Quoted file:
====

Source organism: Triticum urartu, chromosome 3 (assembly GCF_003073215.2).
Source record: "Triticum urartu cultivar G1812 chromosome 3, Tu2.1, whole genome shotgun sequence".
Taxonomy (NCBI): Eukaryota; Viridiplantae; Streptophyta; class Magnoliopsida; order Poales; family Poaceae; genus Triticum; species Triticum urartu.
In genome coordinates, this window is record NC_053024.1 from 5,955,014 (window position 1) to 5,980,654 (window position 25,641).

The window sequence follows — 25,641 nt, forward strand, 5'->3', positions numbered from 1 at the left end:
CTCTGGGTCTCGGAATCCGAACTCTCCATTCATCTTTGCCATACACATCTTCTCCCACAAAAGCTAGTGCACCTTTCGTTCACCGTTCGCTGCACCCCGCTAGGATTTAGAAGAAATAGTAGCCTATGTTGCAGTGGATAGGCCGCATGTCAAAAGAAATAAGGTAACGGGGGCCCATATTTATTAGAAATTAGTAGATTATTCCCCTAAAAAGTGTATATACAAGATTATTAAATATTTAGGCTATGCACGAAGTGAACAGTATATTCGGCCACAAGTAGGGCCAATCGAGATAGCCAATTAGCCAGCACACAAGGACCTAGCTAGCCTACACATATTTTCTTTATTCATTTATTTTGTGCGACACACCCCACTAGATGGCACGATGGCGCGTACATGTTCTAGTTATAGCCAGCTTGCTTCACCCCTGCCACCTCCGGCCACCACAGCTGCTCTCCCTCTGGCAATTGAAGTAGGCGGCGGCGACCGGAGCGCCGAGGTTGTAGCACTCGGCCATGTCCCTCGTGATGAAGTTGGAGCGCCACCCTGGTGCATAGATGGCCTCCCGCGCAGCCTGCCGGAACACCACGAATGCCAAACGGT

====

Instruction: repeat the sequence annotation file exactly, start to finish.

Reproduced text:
Source organism: Triticum urartu, chromosome 3 (assembly GCF_003073215.2).
Source record: "Triticum urartu cultivar G1812 chromosome 3, Tu2.1, whole genome shotgun sequence".
Taxonomy (NCBI): Eukaryota; Viridiplantae; Streptophyta; class Magnoliopsida; order Poales; family Poaceae; genus Triticum; species Triticum urartu.
In genome coordinates, this window is record NC_053024.1 from 5,955,014 (window position 1) to 5,980,654 (window position 25,641).

The window sequence follows — 25,641 nt, forward strand, 5'->3', positions numbered from 1 at the left end:
CTCTGGGTCTCGGAATCCGAACTCTCCATTCATCTTTGCCATACACATCTTCTCCCACAAAAGCTAGTGCACCTTTCGTTCACCGTTCGCTGCACCCCGCTAGGATTTAGAAGAAATAGTAGCCTATGTTGCAGTGGATAGGCCGCATGTCAAAAGAAATAAGGTAACGGGGGCCCATATTTATTAGAAATTAGTAGATTATTCCCCTAAAAAGTGTATATACAAGATTATTAAATATTTAGGCTATGCACGAAGTGAACAGTATATTCGGCCACAAGTAGGGCCAATCGAGATAGCCAATTAGCCAGCACACAAGGACCTAGCTAGCCTACACATATTTTCTTTATTCATTTATTTTGTGCGACACACCCCACTAGATGGCACGATGGCGCGTACATGTTCTAGTTATAGCCAGCTTGCTTCACCCCTGCCACCTCCGGCCACCACAGCTGCTCTCCCTCTGGCAATTGAAGTAGGCGGCGGCGACCGGAGCGCCGAGGTTGTAGCACTCGGCCATGTCCCTCGTGATGAAGTTGGAGCGCCACCCTGGTGCATAGATGGCCTCCCGCGCAGCCTGCCGGAACACCACGAATGCCAAACGGT